Texas Gambling Bill Would Authorize Compact Negotiations With Kickapoo

Written By Katarina Vojvodic on January 26, 2023
Lawmakers introduce resolution to include Texas tribe in gambling expansion

Texas Sen. Roland Gutierrez and state Rep. Eddie Morales intend to ensure that indigenous tribes are included in Texas gambling expansion.

In a joint resolution, lawmakers are proposing an amendment allowing the Kickapoo Traditional Tribe of Texas to create a gaming compact with the state. Texas Senate Joint Resolution 30 (SJR-30) would pave the way for the Kickapoo gaming compact.

It would also guarantee the Kickapoo Tribe to partake in all Class III casino games legalized in the state.

But, to succeed, the bill needs a two-thirds majority approval in both the House and Senate. It would also require the approval of Gov. Greg Abbott who would put voters to decide.

Resolution would expand Kickapoo tribe’s gaming offer to Class III

The Kickapoo Tribe runs the only tribal casino in the state, The Lucky Eagle Casino.

According to the 1988 Indian Gaming Regulatory Act (IGRA), the Kickapoo tribe can only offer Class I and Class II casino games. That’s because those are the types of gaming authorized in Texas.

The IGRA does not protect Texas’ other two tribes – the Ysleta del Sur (Tiguas) and the Alabama-Coushatta. They have their offerings in the form of more limited Class I casino games, mainly including electronic bingo.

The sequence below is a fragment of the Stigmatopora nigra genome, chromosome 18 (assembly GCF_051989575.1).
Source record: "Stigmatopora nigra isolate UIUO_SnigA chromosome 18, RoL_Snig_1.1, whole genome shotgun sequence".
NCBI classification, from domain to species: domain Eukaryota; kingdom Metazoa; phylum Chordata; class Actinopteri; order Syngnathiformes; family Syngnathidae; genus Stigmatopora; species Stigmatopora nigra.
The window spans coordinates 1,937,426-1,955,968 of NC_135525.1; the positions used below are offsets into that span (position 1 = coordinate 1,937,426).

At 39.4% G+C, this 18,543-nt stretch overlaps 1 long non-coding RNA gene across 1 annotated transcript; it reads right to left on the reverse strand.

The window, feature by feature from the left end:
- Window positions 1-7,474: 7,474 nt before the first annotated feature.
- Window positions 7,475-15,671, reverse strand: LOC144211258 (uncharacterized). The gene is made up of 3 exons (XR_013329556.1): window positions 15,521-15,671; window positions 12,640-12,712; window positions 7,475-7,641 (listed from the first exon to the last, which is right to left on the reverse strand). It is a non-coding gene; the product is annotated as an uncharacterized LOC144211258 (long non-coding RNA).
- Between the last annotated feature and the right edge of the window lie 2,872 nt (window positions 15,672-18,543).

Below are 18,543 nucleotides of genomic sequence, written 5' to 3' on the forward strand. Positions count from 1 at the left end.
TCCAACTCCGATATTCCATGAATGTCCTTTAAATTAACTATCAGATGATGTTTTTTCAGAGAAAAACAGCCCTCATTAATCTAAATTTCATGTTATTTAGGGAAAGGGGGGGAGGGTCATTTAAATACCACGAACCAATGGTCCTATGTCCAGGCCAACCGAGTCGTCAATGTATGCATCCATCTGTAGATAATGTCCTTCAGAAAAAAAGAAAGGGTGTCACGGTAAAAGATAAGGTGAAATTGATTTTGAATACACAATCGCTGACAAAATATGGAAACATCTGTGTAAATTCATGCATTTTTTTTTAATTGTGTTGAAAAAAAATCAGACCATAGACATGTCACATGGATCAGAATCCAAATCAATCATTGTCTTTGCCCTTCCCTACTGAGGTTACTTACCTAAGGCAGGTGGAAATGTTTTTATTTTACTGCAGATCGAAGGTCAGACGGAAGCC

The Lucky Eagle Casino is the only venue that offers a range of Class II casino games like bingo, keno and poker. A Texas gambling expansion to Class III gaming would allow the Kickapoo Tribe to add games like 21 and blackjack.

The extended selection would also include Vegas-style slot machines and craps. And maybe even sports betting.

SJR-30 to give Kickapoo more freedom to offer Texas gambling

The legislation says that the tribe must be allowed to offer any form of gaming that becomes available within 200 miles of the Kickapoo reservation. The Gutierrez bill states:

“If, after January 1, 2024, this state by general law or constitutional amendment authorizes video lottery terminals, slot machines, or other forms of gaming not otherwise authorized before that date within 200 miles of the boundary of the reservation of the Kickapoo Traditional Tribe of Texas near Eagle Pass, Texas,

the tribe is authorized to offer the same types of games or devices as authorized under that law or amendment at a location designated by the tribe. A tax or fee may not be imposed on the tribe in an amount that exceeds the amount of a tax or fee imposed on the operators of other gaming facilities in this state.”

The new location must be within 300 miles of the tribe’s reservation. But may not be within 30 miles of a state racetrack.

Taxes would be 3% of a net win for all Class III casino games.

Alvarado’s legislation would ask tribal casinos to cover a different portion of revenue through taxes. That would impose 25% of gross gaming revenue from slot machines and 10% from table games.

The bill would also ask tribal operators to have an effective gaming contract. Or follow all state regulations that correlate to Federal laws.

Photo by PlayUSA
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Katarina Vojvodic

Katarina Vojvodic is a lead writer for PlayUSA who lives in Toronto. Vojvodic provides coverage of the US gambling industry with a focus on US online casinos. Previously, she covered Ontario’s online gambling industry for PlayCanada.com. Vojvodic holds a master’s degree in journalism from the University of Belgrade. Outside working hours, she can be found near the water with her husband and their two kids.

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